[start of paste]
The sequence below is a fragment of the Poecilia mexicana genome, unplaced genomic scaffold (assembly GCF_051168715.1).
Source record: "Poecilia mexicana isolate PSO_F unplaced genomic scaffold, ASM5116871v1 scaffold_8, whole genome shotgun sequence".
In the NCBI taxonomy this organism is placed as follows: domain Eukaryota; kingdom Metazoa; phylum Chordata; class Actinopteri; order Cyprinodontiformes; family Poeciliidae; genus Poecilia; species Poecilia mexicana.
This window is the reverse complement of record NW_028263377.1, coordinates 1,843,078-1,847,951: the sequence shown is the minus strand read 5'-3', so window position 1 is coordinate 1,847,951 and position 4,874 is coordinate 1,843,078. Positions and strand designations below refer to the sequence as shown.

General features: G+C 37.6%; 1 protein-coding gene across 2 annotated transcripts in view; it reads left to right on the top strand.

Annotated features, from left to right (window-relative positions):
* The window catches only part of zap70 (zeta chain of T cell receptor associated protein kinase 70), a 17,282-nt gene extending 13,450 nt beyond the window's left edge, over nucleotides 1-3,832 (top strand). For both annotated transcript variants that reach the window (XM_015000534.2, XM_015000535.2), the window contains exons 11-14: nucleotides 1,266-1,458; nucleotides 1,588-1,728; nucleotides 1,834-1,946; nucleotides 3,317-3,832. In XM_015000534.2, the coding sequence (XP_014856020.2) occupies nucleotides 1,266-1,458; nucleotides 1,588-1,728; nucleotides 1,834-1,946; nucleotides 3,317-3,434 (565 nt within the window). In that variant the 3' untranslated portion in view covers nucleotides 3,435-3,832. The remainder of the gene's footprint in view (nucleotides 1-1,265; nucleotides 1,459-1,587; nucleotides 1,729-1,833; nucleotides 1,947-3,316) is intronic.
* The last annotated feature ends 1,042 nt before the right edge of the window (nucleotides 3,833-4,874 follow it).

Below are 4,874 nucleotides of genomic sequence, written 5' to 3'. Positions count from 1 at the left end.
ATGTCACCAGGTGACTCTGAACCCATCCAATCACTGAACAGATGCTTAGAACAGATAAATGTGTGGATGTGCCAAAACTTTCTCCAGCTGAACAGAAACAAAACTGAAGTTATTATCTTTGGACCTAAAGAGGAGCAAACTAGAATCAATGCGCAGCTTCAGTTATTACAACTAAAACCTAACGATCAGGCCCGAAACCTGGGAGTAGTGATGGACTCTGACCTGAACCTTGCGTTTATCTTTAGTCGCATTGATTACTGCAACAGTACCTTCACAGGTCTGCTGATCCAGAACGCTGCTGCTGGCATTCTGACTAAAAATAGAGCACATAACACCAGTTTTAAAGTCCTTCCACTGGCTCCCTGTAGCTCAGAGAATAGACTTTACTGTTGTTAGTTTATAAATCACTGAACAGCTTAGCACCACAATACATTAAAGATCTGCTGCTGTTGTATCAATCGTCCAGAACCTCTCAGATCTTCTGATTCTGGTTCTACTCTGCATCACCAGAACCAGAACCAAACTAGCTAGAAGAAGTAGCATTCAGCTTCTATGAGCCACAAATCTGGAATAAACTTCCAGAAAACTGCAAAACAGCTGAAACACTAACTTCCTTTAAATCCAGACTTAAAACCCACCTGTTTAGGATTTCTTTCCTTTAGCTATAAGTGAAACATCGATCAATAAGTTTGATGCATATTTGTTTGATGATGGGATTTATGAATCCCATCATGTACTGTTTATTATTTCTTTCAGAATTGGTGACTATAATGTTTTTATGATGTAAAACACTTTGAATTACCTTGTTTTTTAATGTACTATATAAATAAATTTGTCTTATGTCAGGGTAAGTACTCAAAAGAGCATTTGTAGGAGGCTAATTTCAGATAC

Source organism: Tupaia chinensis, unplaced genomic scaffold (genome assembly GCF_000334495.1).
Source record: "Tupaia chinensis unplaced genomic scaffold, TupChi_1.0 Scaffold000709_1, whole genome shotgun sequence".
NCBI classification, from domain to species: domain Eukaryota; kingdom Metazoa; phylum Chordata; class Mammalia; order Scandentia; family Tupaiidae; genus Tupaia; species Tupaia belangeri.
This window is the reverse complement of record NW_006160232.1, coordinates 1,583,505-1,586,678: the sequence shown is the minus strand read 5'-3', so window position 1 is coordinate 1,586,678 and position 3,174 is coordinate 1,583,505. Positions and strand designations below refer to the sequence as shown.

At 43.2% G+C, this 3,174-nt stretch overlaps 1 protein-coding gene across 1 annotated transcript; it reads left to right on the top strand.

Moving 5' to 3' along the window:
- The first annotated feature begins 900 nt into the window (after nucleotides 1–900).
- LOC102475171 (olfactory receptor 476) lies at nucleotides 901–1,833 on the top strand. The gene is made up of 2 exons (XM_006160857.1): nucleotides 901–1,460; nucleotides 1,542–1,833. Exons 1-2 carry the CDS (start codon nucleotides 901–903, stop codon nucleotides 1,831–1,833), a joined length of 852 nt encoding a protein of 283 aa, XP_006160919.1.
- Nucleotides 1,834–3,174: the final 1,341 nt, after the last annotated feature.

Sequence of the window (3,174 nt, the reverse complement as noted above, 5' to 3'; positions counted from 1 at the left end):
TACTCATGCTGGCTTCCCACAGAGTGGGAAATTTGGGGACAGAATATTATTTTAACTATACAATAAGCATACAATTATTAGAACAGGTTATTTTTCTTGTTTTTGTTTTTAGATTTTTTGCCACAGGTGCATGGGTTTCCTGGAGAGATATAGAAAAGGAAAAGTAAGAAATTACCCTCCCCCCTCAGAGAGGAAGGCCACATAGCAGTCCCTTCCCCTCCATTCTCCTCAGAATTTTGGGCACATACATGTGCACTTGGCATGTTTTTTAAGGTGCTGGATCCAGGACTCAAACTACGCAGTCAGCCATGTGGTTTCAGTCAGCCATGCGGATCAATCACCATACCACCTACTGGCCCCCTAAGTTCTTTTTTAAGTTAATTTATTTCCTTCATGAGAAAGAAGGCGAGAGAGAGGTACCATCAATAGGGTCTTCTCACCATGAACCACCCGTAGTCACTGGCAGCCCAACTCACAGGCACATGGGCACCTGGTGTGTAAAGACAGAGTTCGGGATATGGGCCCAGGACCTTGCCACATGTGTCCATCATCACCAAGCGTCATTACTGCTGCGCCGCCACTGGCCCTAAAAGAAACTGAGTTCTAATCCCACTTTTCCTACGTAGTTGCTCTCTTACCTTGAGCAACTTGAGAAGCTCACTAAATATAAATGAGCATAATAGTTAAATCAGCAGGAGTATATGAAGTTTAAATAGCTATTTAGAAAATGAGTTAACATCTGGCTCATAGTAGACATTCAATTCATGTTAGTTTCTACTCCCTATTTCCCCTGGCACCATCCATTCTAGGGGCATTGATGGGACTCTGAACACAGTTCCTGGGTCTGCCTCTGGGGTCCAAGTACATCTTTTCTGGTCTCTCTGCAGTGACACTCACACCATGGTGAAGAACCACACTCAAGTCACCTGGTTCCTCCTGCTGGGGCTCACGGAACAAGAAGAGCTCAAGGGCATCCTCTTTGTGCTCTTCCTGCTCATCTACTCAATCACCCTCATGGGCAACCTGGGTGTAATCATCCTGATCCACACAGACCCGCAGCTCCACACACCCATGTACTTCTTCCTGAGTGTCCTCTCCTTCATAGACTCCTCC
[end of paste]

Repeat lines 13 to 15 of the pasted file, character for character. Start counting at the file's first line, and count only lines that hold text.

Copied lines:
NCBI classification, from domain to species: domain Eukaryota; kingdom Metazoa; phylum Chordata; class Mammalia; order Scandentia; family Tupaiidae; genus Tupaia; species Tupaia belangeri.
This window is the reverse complement of record NW_006160232.1, coordinates 1,583,505-1,586,678: the sequence shown is the minus strand read 5'-3', so window position 1 is coordinate 1,586,678 and position 3,174 is coordinate 1,583,505. Positions and strand designations below refer to the sequence as shown.

At 43.2% G+C, this 3,174-nt stretch overlaps 1 protein-coding gene across 1 annotated transcript; it reads left to right on the top strand.